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Today’s Groupon gets you $35 worth of food and drink for $15 at the gallery bar of Le Poisson Rouge, the Bleecker Street “multimedia art cabaret.” LPR’s mission is to revive art and revelry and establish a creative asylum by fusing music, film, theater, dance, fine art, staring contests, and competitive eating.
LPR’s main performance space features eclectic experimental, classical, electronic, and indie acts (John Zorn, Lou Reed, Paul Simon, Dan Deacon, Shearwater, and Andrew WK have performed there); dance and art events (Art Battles were recently held); and art-film screenings (Mutual Appreciation is showing soon with a Q & A with director Andrew Bujarski). This Groupon is also good at the adjoining gallery, a 138-capacity soundproof space that’s open during the day as a café and at night as a secondary bar.
The design is as chic and innovative as LPR’s programming. The red, gray, and black walls with silver and black stenciling are set off by subtle lighting that blows your mind with its subtlety. The state-of-the art performance space, engineered by the legendary John Storyk/WSDG, has impeccable acoustics and can be rearranged for multiple seating options.
Use your gallery Groupon to start your night with sushi, chicken satay, and zombie hunter cocktails (light rum, spiced rum, dark rum, pineapple juice, and absinthe) from LPR’s menu. Or linger during the daylight hours—LPR has free WiFi and very few vampires. This Groupon could get you seven $5 plates (prawn chips, edamame, and more) before seeing Andrew WK (he’s doing a live variety show on the 8th.)
New York magazine says Le Poisson Rouge has good food: > * Even when acts aren’t onstage at this bar-cum-performance space, patrons can snack on comfort-inspired small plates with a backdrop of works by artists such as Chuck Close. And while food isn’t the headliner, it makes a more-than-worthy opening act. The crostini plate, with crunchy, golden olive-oil-brushed toasts, comes with three little pots of fresh-tasting toppings: pesto, tomato bruschetta, and black-olive tapenade. Tofu and hearts of palm, rolled into a crêpe, nicely combine for a healthy bite, and a Parmesan crisp creatively lends texture to truffled macaroni and cheese. The bar gets busy at night, but the red-and-black edged basement doubles as a great spot for lingering with the laptop (there’s free Wi-Fi). – Kathleen Squires, New York magazine
Yelpers give Le Poisson Rouge three stars: > * Le Poisson Rouge “serves art & alcohol” and I love that it brings something different to nightlife options. I came here for an Art Battle where 6 artists painted live for 60 minutes. I wasn’t sure what to expect but I left impressed. – PC W. >* Poisson Rouge is the perfect size to see a jazz band play, or an experimental electronic group, or something acoustic and intimate. Get there early and grab a seat at a cocktail table around the stage. – Harry H. > * I thought it was definitely aesthetically pleasing and very well air-conditioned. These are important points. – Christina M.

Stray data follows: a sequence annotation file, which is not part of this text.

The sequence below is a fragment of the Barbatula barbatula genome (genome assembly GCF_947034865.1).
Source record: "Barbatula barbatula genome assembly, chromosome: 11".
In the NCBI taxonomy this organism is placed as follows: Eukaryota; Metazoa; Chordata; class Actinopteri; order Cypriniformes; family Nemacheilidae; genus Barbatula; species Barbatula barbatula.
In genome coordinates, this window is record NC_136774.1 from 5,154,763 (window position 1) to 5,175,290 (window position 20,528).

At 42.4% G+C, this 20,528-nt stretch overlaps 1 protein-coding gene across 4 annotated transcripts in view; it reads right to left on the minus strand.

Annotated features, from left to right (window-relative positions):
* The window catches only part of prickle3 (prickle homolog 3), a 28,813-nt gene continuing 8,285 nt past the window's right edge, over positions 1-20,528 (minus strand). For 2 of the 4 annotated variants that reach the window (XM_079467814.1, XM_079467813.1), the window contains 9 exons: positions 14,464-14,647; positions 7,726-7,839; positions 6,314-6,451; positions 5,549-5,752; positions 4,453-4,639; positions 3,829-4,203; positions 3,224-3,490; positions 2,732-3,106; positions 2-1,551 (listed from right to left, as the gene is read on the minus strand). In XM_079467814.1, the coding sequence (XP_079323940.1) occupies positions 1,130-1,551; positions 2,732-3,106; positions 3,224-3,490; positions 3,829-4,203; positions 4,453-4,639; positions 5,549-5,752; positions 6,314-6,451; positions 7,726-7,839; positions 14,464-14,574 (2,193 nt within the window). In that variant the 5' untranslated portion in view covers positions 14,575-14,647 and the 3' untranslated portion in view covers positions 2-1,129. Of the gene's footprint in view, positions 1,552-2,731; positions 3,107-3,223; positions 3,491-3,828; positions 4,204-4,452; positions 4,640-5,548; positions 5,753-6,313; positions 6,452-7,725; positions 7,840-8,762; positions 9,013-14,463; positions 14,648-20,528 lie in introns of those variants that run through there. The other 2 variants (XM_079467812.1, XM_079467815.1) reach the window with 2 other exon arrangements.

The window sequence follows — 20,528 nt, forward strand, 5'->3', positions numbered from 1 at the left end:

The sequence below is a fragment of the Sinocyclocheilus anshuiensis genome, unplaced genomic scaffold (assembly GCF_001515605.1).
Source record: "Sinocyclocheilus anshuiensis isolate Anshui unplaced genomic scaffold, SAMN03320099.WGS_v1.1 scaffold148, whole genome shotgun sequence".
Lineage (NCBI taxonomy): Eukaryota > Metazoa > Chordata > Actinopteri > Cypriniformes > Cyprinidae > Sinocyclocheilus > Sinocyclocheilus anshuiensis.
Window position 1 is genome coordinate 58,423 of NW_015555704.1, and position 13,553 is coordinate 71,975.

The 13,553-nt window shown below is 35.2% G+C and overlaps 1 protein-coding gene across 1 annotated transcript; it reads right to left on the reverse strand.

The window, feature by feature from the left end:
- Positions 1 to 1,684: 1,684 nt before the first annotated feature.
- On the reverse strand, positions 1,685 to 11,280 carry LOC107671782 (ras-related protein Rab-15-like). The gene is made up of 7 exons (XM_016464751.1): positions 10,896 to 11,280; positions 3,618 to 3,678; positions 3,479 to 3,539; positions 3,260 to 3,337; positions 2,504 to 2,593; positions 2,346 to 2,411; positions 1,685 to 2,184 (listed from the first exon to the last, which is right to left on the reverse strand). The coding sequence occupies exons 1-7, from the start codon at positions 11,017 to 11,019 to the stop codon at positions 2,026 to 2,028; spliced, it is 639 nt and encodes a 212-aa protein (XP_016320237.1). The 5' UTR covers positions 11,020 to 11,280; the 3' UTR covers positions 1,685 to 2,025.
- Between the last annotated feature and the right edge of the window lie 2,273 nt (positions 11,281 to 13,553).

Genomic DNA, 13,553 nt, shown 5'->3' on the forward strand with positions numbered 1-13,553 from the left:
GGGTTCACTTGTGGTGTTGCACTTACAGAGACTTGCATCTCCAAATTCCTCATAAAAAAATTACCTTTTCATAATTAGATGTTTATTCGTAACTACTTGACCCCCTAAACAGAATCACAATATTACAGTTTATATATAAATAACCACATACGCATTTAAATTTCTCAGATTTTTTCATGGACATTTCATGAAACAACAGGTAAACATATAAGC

Famous Art Battles
Art Battles are not a modern trend. Since humans first put paint to canvas, painters have been predisposed to conflict:
- Titian vs. Michelangelo: Upon viewing Titian’s Assumption of the Virgin, Michelangelo remarked, “I assume he’s the virgin.” This snide remark provoked Titian to burn down the Tower of Pisa, Michelango’s favorite hangout spot.
- Manet vs. Monet: Manet was so mad about the constant confusion between he and Monet that he burned down the Leaning Tower of Pisa.
- van Gogh vs. Seurat: Seurat, who had two ears, was extremely jealous of van Gogh’s single ear. van Gogh believed a knife fight to settle their differences would favor him since he had lost his fear of knives. He did not, however, count on Seurat holding the fight in the middle of the still flaming ruins of the Leaning Tower of Pisa. van Gogh was forced to change his name to Keytar Robinson.
Le Poisson Rouge
Christened "the coolest place to hear contemporary music in New York" by the New York Times, Le Poisson Rouge has hosted everyone from Lou Reed and Patti Smith to Yo La Tengo. Though it's reputation rests on music, the self-described "multimedia art cabaret" accommodates theater, film, dance, and literary events, too. Thanks to its flexible configurations, the space can convert from a seated screening room for 250 individuals to a standing-room only concert hall for 700 people, plus700 additional people sitting on the first 700's shoulders. As each evening's show unfurls, bartenders pour top-shelf liquors while chefs craft snacks such as mushroom sliders and flatbreads topped with serrano ham. For visual art, meanwhile, head to The Gallery at LPR, an adjoining, soundproof space that's featured exhibitions by prominent artists such as Chuck Close and Ofri Cnaani.
158 Bleecker St
New York, New York 10012Get Directions